Lent also requires us to have more attention for our love of our neighbour. It can’t be that a Christian would only say, “Lord, Lord” and not concern himself with his neighbour, the sick or people with problems around him. Lent asks us to live more soberly and have an eye for people in need or poverty. The Lenten campaign Broederlijk Delen helps us to realise that concern on a worldwide scale.  But at the same time that wider world is also very close. As Christians we – even more than others – should dare to contact the stranger in our neighbourhood. Wasn’t the great Moses of the burning bush a stranger himself once, looking for a new country out of Egypt? Originally, the entire people of God were a people on the run.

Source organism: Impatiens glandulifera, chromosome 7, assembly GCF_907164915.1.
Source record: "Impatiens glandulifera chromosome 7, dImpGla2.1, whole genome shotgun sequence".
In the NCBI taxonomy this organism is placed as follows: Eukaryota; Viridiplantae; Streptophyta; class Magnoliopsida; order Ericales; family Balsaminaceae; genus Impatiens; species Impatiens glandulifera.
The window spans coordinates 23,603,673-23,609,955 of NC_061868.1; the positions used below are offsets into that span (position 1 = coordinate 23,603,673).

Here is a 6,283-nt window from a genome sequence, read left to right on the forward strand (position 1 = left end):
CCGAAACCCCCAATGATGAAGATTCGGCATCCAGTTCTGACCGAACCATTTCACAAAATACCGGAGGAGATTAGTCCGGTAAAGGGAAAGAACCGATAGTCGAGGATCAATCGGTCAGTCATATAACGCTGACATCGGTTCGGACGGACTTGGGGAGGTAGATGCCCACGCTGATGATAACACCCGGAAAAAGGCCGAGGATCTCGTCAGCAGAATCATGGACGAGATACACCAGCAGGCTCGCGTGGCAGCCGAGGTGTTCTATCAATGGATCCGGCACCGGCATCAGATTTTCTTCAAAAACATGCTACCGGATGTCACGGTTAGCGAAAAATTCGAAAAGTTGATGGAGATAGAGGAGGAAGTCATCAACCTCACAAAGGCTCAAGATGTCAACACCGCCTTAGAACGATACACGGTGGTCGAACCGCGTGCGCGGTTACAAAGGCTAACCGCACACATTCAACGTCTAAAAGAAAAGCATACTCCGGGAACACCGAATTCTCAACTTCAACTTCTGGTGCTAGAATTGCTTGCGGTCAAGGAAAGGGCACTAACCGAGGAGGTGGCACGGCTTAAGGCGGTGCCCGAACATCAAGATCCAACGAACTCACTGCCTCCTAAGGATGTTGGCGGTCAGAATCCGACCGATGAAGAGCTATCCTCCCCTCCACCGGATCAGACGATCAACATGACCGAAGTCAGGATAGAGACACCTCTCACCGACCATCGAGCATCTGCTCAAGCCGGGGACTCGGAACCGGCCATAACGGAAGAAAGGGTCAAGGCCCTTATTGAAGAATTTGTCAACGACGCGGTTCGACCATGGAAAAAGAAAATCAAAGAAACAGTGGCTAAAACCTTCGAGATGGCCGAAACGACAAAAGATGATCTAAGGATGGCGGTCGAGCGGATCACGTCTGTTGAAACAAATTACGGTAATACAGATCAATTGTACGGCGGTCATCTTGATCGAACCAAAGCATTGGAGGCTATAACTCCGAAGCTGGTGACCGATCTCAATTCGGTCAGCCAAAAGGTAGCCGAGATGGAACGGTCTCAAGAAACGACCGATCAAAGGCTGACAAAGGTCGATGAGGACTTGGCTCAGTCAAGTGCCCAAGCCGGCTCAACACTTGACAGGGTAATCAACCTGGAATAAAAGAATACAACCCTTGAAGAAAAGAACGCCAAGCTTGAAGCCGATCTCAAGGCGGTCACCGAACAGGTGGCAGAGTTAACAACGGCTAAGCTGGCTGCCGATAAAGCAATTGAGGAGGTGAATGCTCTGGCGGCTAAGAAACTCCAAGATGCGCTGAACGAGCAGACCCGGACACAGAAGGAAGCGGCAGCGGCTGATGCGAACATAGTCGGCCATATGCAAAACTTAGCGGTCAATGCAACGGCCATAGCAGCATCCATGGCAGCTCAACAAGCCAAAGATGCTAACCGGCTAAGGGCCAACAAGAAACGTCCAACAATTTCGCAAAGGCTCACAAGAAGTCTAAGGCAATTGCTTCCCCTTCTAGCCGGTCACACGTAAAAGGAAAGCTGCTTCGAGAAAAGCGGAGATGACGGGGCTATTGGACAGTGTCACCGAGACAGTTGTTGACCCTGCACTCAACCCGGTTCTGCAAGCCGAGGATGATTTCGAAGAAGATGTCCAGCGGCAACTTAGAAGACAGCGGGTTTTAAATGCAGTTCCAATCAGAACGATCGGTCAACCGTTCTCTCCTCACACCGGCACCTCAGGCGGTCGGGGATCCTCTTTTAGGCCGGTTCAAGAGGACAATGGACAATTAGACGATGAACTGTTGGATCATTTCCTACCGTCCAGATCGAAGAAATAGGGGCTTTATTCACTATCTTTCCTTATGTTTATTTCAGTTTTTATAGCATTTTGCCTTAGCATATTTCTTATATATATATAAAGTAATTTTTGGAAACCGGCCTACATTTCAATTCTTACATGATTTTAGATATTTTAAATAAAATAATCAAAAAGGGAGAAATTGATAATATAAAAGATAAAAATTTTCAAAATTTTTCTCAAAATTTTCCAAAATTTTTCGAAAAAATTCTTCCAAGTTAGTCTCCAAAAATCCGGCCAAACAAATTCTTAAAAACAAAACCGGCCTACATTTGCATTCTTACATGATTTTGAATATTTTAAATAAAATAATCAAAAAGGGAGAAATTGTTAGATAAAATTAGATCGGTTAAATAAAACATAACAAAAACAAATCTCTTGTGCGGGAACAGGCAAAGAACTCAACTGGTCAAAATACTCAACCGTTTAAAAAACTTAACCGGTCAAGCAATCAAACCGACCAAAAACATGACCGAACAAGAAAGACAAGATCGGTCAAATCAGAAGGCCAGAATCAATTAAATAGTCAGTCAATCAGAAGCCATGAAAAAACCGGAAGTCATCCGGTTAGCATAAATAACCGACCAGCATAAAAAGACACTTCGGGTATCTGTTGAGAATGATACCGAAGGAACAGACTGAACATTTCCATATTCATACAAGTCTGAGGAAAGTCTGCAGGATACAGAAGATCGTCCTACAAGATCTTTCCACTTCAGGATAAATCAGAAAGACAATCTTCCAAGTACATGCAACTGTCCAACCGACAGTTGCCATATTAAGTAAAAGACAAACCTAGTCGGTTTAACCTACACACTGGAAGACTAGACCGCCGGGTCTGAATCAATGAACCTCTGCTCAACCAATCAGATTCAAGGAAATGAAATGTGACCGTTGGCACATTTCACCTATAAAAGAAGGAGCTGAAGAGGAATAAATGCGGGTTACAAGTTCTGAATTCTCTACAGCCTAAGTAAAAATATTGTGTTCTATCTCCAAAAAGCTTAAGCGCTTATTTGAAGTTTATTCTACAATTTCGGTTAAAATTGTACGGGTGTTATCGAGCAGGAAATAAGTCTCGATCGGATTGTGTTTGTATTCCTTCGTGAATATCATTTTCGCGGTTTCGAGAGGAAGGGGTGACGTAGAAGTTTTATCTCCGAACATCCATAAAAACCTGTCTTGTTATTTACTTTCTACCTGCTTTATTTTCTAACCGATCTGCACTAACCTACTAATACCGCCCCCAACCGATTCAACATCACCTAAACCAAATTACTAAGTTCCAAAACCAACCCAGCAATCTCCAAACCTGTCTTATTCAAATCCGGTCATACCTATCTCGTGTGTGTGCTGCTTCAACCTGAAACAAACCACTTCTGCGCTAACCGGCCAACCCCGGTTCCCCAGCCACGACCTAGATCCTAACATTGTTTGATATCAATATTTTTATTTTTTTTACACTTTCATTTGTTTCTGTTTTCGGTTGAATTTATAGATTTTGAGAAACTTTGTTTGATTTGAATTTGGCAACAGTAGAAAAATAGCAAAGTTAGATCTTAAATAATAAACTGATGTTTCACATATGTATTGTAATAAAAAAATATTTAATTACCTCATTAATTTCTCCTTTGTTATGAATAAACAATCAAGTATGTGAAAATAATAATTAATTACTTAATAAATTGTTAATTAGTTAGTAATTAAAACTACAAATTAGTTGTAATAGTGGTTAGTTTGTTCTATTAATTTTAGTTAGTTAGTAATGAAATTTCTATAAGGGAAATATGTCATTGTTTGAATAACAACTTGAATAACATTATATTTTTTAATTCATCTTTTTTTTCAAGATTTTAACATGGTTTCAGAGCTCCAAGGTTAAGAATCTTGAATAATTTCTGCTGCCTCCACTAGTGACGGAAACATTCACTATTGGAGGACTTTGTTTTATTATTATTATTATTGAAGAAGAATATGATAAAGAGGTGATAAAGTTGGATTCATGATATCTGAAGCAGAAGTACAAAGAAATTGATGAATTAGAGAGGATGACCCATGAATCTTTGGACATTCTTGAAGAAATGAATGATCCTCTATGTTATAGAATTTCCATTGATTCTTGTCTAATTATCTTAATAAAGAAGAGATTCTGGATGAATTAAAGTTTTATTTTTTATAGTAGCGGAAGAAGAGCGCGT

Lent also invites us to greater loyalty to the sacraments in which we are reborn. For lent, I especially invite you to join in faith in the celebration of the Eucharist, that is with a heart for all the gestures, words and prayers which bring us together there. A faithful participation in a penitantial service is also part of the experience of Lent. At the World Youth Days – like last summer in Krakow – I noticed that this service especially touches young people. It is certainly useful to take part in a penitential service at the end of Lent, in a general confession somewhere in your federation or deanery. It opens for us the path to God’s mery. Without that – as Pope Francis taught us in the Year of Mercy – we can not live as Christians and as Church.

Dear brothers and sisters, I gladly wish you a good Lent. He teaches us to first seek the Kingdom and His righteousness (Matt. 6:33). Everything else will be given to us.

Wishing you a blessed Lent.

+ Patrick Hoogmartens, bishop of Hasselt”

A monastery rising on Schiermonnikoog